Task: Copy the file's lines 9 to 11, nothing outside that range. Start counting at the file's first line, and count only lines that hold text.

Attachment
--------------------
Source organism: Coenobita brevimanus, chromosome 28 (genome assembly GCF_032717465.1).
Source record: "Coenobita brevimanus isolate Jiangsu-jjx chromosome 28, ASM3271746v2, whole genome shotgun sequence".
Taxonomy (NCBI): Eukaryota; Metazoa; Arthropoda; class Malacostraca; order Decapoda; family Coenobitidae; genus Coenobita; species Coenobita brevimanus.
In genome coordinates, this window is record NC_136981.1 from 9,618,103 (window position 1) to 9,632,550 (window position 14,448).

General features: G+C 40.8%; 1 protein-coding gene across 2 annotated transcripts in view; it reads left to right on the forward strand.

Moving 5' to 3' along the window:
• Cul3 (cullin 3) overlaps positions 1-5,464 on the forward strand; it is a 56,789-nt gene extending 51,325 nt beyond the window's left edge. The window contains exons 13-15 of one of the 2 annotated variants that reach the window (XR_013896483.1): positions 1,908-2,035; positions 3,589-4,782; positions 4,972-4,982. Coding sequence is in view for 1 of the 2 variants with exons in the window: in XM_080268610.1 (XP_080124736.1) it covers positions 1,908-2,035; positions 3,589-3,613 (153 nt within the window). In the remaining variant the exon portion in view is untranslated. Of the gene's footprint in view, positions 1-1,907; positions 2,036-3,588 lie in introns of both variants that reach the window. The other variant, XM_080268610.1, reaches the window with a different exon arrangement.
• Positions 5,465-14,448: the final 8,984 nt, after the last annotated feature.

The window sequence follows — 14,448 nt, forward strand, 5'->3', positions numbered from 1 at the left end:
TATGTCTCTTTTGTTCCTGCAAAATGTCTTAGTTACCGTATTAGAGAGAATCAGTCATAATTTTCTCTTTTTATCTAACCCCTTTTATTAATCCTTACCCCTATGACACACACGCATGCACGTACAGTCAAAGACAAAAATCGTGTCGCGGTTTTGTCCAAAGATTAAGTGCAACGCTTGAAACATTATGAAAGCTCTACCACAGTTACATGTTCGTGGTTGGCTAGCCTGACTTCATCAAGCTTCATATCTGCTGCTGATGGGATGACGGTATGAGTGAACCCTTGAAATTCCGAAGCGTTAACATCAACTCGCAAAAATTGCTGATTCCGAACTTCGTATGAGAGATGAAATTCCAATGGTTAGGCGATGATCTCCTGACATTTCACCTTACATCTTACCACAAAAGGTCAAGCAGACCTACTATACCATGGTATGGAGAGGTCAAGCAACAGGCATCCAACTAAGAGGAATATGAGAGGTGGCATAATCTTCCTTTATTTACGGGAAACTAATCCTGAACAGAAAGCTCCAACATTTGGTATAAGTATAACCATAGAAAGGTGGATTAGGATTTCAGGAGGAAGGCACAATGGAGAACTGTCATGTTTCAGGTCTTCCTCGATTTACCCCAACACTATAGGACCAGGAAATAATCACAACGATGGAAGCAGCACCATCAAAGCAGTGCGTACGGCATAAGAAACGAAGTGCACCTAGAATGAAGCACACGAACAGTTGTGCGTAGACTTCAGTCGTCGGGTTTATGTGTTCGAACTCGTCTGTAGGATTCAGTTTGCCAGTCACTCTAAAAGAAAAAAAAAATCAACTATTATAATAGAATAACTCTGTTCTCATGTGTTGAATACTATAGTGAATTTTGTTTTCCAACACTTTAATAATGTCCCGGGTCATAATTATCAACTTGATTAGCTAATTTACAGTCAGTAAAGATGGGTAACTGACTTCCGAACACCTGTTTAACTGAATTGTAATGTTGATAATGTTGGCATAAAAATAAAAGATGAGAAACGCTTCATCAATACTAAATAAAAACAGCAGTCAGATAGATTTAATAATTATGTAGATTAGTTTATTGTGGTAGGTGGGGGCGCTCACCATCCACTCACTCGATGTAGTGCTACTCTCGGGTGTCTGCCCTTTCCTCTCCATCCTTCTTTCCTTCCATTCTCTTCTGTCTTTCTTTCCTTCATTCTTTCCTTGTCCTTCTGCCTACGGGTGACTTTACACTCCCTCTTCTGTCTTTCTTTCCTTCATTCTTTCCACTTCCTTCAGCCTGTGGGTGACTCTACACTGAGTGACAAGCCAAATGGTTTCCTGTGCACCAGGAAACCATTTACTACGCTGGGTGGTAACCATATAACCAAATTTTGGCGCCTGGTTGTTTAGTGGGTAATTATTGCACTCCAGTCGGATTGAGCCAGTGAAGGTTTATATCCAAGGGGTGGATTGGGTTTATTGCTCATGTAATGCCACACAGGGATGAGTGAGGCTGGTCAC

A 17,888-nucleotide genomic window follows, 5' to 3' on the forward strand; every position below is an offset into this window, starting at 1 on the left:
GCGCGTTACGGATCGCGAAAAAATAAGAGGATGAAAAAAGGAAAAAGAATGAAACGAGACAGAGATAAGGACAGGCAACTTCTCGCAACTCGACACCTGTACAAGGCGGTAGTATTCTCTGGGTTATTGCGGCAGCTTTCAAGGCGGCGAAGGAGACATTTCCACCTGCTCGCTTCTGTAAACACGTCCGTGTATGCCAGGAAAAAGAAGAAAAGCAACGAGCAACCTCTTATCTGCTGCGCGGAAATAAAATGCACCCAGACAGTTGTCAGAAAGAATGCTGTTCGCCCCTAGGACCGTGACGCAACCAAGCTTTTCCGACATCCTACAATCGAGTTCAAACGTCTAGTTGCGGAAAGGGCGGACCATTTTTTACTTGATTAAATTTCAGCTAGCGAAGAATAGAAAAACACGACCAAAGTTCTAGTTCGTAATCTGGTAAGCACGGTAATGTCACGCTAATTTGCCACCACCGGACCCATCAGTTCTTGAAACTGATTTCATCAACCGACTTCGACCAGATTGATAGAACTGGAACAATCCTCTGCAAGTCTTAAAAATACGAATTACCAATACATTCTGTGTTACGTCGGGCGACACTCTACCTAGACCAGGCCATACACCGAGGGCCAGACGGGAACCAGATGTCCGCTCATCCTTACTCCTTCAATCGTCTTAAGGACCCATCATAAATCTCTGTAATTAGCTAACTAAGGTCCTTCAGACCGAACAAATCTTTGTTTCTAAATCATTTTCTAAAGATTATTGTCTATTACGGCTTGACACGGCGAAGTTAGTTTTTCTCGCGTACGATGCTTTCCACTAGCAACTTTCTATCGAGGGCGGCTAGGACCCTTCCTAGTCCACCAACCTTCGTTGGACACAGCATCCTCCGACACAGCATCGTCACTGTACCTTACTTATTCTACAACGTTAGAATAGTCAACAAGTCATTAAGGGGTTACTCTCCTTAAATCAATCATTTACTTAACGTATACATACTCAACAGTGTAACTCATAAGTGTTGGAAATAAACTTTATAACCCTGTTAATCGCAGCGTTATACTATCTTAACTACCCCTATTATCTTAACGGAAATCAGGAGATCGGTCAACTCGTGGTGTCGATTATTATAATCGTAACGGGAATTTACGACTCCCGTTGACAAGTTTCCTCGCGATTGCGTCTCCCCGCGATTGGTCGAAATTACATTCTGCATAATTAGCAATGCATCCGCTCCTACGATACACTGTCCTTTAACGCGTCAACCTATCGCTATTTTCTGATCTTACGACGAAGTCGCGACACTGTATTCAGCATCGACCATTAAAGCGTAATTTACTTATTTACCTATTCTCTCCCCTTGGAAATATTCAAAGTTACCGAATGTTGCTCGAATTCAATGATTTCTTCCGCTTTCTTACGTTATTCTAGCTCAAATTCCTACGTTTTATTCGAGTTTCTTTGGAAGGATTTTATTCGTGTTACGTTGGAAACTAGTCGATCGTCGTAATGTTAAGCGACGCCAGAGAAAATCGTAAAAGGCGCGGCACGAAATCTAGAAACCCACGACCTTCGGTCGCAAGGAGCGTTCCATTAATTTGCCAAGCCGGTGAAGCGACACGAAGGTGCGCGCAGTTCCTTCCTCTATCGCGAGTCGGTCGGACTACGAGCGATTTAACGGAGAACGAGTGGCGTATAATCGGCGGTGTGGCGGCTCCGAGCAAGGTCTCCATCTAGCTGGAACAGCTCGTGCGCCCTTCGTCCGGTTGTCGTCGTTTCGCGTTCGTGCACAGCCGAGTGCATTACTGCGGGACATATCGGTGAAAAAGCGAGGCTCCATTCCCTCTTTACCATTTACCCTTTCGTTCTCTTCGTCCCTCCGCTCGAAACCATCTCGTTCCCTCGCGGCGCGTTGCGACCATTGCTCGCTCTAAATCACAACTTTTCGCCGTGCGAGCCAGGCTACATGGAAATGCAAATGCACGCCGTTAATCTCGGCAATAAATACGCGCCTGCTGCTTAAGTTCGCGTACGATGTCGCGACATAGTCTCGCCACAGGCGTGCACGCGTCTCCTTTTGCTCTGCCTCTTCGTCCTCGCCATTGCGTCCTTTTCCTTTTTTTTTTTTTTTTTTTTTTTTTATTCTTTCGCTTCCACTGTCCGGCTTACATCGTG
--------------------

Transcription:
The window sequence follows — 14,448 nt, forward strand, 5'->3', positions numbered from 1 at the left end:
TATGTCTCTTTTGTTCCTGCAAAATGTCTTAGTTACCGTATTAGAGAGAATCAGTCATAATTTTCTCTTTTTATCTAACCCCTTTTATTAATCCTTACCCCTATGACACACACGCATGCACGTACAGTCAAAGACAAAAATCGTGTCGCGGTTTTGTCCAAAGATTAAGTGCAACGCTTGAAACATTATGAAAGCTCTACCACAGTTACATGTTCGTGGTTGGCTAGCCTGACTTCATCAAGCTTCATATCTGCTGCTGATGGGATGACGGTATGAGTGAACCCTTGAAATTCCGAAGCGTTAACATCAACTCGCAAAAATTGCTGATTCCGAACTTCGTATGAGAGATGAAATTCCAATGGTTAGGCGATGATCTCCTGACATTTCACCTTACATCTTACCACAAAAGGTCAAGCAGACCTACTATACCATGGTATGGAGAGGTCAAGCAACAGGCATCCAACTAAGAGGAATATGAGAGGTGGCATAATCTTCCTTTATTTACGGGAAACTAATCCTGAACAGAAAGCTCCAACATTTGGTATAAGTATAACCATAGAAAGGTGGATTAGGATTTCAGGAGGAAGGCACAATGGAGAACTGTCATGTTTCAGGTCTTCCTCGATTTACCCCAACACTATAGGACCAGGAAATAATCACAACGATGGAAGCAGCACCATCAAAGCAGTGCGTACGGCATAAGAAACGAAGTGCACCTAGAATGAAGCACACGAACAGTTGTGCGTAGACTTCAGTCGTCGGGTTTATGTGTTCGAACTCGTCTGTAGGATTCAGTTTGCCAGTCACTCTAAAAGAAAAAAAAAATCAACTATTATAATAGAATAACTCTGTTCTCATGTGTTGAATACTATAGTGAATTTTGTTTTCCAACACTTTAATAATGTCCCGGGTCATAATTATCAACTTGATTAGCTAATTTACAGTCAGTAAAGATGGGTAACTGACTTCCGAACACCTGTTTAACTGAATTGTAATGTTGATAATGTTGGCATAAAAATAAAAGATGAGAAACGCTTCATCAATACTAAATAAAAACAGCAGTCAGATAGATTTAATAATTATGTAGATTAGTTTATTGTGGTAGGTGGGGGCGCTCACCATCCACTCACTCGATGTAGTGCTACTCTCGGGTGTCTGCCCTTTCCTCTCCATCCTTCTTTCCTTCCATTCTCTTCTGTCTTTCTTTCCTTCATTCTTTCCTTGTCCTTCTGCCTACGGGTGACTTTACACTCCCTCTTCTGTCTTTCTTTCCTTCATTCTTTCCACTTCCTTCAGCCTGTGGGTGACTCTACACTGAGTGACAAGCCAAATGGTTTCCTGTGCACCAGGAAACCATTTACTACGCTGGGTGGTAACCATATAACCAAATTTTGGCGCCTGGTTGTTTAGTGGGTAATTATTGCACTCCAGTCGGATTGAGCCAGTGAAGGTTTATATCCAAGGGGTGGATTGGGTTTATTGCTCATGTAATGCCACACAGGGATGAGTGAGGCTGGTCAC

A 17,888-nucleotide genomic window follows, 5' to 3' on the forward strand; every position below is an offset into this window, starting at 1 on the left: